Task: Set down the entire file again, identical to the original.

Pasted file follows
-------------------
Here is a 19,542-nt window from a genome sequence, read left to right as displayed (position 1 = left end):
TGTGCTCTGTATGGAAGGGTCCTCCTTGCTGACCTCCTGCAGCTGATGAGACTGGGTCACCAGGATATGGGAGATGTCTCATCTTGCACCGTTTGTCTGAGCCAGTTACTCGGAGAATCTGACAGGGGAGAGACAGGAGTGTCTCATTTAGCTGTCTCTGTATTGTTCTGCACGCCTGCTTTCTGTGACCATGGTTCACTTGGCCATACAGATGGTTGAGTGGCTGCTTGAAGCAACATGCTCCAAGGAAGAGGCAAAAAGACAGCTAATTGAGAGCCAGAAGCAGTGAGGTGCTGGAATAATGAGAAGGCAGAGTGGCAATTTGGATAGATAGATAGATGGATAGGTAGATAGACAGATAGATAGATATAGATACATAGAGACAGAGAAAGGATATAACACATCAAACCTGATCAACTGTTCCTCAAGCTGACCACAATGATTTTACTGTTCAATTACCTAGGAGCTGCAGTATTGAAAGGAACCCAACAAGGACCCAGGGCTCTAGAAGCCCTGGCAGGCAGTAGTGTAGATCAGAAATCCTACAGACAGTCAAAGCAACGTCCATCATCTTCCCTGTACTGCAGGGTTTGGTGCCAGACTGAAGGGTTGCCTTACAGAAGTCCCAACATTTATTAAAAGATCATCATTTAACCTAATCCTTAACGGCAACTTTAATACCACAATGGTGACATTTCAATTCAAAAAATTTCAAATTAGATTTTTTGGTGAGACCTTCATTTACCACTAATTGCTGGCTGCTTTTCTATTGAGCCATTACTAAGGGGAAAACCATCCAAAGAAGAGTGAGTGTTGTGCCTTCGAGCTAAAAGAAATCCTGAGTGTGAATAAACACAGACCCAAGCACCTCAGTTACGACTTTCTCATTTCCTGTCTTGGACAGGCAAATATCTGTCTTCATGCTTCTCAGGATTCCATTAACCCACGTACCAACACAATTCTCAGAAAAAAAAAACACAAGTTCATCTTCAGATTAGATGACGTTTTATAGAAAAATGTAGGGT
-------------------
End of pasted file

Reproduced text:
Here is a 19,542-nt window from a genome sequence, read left to right as displayed (position 1 = left end):
TGTGCTCTGTATGGAAGGGTCCTCCTTGCTGACCTCCTGCAGCTGATGAGACTGGGTCACCAGGATATGGGAGATGTCTCATCTTGCACCGTTTGTCTGAGCCAGTTACTCGGAGAATCTGACAGGGGAGAGACAGGAGTGTCTCATTTAGCTGTCTCTGTATTGTTCTGCACGCCTGCTTTCTGTGACCATGGTTCACTTGGCCATACAGATGGTTGAGTGGCTGCTTGAAGCAACATGCTCCAAGGAAGAGGCAAAAAGACAGCTAATTGAGAGCCAGAAGCAGTGAGGTGCTGGAATAATGAGAAGGCAGAGTGGCAATTTGGATAGATAGATAGATGGATAGGTAGATAGACAGATAGATAGATATAGATACATAGAGACAGAGAAAGGATATAACACATCAAACCTGATCAACTGTTCCTCAAGCTGACCACAATGATTTTACTGTTCAATTACCTAGGAGCTGCAGTATTGAAAGGAACCCAACAAGGACCCAGGGCTCTAGAAGCCCTGGCAGGCAGTAGTGTAGATCAGAAATCCTACAGACAGTCAAAGCAACGTCCATCATCTTCCCTGTACTGCAGGGTTTGGTGCCAGACTGAAGGGTTGCCTTACAGAAGTCCCAACATTTATTAAAAGATCATCATTTAACCTAATCCTTAACGGCAACTTTAATACCACAATGGTGACATTTCAATTCAAAAAATTTCAAATTAGATTTTTTGGTGAGACCTTCATTTACCACTAATTGCTGGCTGCTTTTCTATTGAGCCATTACTAAGGGGAAAACCATCCAAAGAAGAGTGAGTGTTGTGCCTTCGAGCTAAAAGAAATCCTGAGTGTGAATAAACACAGACCCAAGCACCTCAGTTACGACTTTCTCATTTCCTGTCTTGGACAGGCAAATATCTGTCTTCATGCTTCTCAGGATTCCATTAACCCACGTACCAACACAATTCTCAGAAAAAAAAAACACAAGTTCATCTTCAGATTAGATGACGTTTTATAGAAAAATGTAGGGT